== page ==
Sydney’s WSFM breakfast presenter Brendan “Jonesy” Jones credits himself for his on-air pairing with Amanda Keller. However, he gives his co-host credit for saving his career.
By Kruti Joshi
Jones joined WSFM from Triple M in 2003, despite having a strong negative opinion about it. In a recent chat with Mediaweek, Jones remembered the ARN-owned station as a “horrible hillbilly place”.
“I sold my soul to the devil,” he said.
2WS wasn’t doing well and its breakfast was bombing. Jones had been contracted for three years in that timeslot. He hated the first year at 2WS so much that he wanted to quit radio.
“I never wanted to leave radio until that time, Jones said. “The 2003-2004 year, before Amanda came on, was my hardest time ever in radio.”
Jones’s breakfast co-host was leaving in 2004 and the management was looking at building its breakfast audience. Jones had one piece of advice for them: “Hire Amanda Keller and pay her what she wants. If we get her, we will go #1 next year, and if we don’t then I will leave.”
Jones had wanted to work with Keller since her days at Triple M. She was on the breakfast shift with Andrew Denton. Jones had filled in for Denton for about a week.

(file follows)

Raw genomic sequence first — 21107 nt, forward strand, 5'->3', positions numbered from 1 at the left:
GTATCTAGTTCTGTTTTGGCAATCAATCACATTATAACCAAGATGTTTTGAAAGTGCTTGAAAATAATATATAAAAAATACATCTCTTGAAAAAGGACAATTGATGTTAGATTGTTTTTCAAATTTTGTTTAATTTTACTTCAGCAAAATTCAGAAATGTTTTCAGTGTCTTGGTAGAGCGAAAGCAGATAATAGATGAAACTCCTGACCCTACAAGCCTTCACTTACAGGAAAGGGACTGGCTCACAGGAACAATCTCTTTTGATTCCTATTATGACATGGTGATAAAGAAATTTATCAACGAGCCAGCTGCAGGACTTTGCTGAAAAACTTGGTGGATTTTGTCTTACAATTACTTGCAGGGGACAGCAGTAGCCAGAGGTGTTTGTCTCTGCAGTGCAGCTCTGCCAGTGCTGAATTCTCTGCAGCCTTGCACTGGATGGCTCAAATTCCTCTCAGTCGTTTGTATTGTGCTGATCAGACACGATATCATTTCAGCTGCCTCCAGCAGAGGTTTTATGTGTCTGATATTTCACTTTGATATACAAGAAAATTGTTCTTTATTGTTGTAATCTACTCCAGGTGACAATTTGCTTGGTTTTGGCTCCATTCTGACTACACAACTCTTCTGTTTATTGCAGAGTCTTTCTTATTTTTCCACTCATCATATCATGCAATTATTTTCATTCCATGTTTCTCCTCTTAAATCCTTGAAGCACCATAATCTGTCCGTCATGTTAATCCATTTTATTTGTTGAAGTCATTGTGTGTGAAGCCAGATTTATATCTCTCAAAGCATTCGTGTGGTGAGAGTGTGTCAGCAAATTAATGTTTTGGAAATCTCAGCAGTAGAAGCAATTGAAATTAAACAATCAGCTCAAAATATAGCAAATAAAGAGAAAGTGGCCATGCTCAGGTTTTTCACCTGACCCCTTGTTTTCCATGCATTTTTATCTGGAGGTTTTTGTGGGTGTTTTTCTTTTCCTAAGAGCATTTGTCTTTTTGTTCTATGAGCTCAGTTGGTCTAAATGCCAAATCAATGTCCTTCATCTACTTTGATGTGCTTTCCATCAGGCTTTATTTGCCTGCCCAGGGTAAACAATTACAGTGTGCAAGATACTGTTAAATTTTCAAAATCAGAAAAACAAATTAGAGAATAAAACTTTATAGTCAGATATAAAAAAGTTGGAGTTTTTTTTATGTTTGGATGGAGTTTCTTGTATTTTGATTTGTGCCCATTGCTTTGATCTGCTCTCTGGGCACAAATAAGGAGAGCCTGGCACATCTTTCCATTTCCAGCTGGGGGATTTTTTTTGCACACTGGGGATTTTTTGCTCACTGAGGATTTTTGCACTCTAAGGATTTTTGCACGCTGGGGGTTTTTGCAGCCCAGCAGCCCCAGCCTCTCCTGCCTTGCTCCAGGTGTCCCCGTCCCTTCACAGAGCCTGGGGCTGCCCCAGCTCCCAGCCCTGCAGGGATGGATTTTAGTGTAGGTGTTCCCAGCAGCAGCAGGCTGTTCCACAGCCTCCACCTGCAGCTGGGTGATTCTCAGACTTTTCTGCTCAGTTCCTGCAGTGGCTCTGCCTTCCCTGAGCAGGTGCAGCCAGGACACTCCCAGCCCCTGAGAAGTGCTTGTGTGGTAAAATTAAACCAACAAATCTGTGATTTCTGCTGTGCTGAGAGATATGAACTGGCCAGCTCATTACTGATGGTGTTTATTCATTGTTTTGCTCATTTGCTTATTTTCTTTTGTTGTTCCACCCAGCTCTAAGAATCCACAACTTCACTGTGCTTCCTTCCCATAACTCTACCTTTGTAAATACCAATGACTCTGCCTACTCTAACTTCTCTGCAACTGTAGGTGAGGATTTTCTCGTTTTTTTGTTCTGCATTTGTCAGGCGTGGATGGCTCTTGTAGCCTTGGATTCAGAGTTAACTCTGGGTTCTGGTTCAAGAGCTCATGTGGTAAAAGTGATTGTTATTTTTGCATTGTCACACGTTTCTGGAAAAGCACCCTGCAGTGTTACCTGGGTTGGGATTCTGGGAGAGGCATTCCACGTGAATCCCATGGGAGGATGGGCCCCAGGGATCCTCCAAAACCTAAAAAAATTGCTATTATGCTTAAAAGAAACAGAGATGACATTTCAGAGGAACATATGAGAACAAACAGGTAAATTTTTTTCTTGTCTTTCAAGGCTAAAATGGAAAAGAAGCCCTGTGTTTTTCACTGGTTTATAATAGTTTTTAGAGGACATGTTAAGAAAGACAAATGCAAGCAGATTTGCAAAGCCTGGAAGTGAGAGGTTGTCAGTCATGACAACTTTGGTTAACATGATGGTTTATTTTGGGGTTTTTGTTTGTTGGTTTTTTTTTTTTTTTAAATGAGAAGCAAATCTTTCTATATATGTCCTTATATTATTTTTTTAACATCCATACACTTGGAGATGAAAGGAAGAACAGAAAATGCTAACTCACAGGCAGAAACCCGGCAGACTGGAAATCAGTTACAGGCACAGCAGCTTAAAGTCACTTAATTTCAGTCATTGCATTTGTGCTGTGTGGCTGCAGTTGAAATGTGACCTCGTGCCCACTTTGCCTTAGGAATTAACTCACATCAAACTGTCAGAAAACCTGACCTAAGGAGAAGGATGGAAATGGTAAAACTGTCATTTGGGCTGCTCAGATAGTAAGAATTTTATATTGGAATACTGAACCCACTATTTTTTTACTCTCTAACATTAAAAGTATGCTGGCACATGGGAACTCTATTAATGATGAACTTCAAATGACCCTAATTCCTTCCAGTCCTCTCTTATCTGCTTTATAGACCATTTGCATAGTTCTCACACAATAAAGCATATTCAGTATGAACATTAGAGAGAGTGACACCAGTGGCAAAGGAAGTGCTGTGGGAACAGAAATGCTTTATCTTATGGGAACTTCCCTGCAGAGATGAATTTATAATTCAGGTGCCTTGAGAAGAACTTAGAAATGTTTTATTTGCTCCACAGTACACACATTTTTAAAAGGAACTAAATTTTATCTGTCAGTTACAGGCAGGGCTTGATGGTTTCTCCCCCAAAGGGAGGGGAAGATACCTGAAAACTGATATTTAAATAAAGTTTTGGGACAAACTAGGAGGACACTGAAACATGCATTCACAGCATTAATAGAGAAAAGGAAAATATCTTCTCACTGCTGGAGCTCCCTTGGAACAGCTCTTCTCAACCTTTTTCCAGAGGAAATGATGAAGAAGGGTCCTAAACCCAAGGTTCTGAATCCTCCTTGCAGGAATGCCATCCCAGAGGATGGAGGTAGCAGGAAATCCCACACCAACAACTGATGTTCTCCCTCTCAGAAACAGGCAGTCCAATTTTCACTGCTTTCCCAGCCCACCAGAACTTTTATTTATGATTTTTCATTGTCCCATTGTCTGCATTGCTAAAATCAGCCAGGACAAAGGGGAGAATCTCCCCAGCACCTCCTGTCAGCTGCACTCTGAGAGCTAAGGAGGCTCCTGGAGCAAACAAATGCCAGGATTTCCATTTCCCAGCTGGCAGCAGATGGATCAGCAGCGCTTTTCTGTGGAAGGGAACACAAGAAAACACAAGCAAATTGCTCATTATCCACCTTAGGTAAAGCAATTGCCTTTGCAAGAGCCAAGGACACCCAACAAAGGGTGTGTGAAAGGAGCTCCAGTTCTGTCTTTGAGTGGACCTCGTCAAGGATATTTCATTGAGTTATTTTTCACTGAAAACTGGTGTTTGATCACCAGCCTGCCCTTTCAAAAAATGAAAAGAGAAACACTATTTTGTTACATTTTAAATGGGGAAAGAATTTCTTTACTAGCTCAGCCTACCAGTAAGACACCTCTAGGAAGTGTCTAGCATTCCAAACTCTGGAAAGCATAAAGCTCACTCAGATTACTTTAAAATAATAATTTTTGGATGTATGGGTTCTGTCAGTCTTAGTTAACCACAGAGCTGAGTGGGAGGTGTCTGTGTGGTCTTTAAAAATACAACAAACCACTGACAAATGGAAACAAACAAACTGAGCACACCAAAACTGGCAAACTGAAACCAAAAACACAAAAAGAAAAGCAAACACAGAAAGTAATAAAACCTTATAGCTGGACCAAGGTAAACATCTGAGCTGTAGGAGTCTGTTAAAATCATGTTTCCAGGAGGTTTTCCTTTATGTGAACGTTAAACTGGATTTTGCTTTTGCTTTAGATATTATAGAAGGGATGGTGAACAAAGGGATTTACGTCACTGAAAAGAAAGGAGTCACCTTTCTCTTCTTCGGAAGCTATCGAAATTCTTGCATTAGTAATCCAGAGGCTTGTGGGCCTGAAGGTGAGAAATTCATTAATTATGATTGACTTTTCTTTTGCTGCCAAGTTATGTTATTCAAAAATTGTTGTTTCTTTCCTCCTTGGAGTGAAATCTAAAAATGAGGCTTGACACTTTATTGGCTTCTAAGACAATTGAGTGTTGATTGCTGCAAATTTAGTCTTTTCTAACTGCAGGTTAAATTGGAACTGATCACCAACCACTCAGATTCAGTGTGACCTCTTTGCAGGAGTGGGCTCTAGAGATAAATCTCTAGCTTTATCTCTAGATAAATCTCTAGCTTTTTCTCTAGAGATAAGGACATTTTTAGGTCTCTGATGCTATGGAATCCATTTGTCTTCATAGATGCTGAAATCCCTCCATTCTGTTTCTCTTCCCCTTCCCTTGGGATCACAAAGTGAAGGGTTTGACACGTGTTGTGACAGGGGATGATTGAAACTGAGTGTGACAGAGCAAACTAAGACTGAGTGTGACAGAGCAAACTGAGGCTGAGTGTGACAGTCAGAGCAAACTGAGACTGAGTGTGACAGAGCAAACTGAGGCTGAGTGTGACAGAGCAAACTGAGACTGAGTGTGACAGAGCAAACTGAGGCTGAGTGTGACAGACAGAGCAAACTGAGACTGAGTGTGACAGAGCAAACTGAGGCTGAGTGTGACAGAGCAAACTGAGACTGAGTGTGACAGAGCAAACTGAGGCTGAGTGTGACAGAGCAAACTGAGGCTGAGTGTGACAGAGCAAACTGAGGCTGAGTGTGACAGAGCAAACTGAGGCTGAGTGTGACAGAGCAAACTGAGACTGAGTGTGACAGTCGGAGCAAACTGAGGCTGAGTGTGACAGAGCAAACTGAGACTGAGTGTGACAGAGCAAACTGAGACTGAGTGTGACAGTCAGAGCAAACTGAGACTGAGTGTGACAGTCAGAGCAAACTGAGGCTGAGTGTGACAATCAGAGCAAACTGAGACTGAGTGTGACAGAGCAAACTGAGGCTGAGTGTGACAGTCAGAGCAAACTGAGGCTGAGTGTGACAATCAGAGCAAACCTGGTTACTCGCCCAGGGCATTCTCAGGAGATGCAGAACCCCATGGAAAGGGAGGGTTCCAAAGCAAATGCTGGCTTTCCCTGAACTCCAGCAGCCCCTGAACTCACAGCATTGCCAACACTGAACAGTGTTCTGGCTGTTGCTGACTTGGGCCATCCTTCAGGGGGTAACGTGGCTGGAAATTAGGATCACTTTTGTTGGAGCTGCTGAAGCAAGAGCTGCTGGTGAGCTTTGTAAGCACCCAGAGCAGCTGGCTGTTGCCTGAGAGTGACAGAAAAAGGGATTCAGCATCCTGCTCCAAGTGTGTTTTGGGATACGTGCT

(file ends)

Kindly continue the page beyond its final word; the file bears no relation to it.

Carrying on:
“I had done enough shows by then to know that this one was truly special,” Jones said. “From that point it was another four or five years before we actually got to work together here.”
However, it wasn’t all smooth sailing. In 2004, Keller had a newborn baby at the time and a three-year-old. Along with this, she was working on ABC TV’s Mondo Thingo two days a week and was one of Jones’s rotating co-hosts on 2WS breakfast. “She was the Wednesday girl,” he said. This work setup was perfect for Keller, who was adamant that she wasn’t going to do full-time breakfast radio.
However, the cancellation of Mondo Thingo changed that.
“If they had renewed that show, I would have never come to radio,” Keller said.
Jones said: “I had a feeling that my career was going to die here.”
Keller joked: “I’d like you to remember that the next time you are rude to me on air. When all was at stake, I came on a big white horse and saved you.”
Jones laughed and answered: “You did… If it wasn’t for Amanda, I wouldn’t have this.”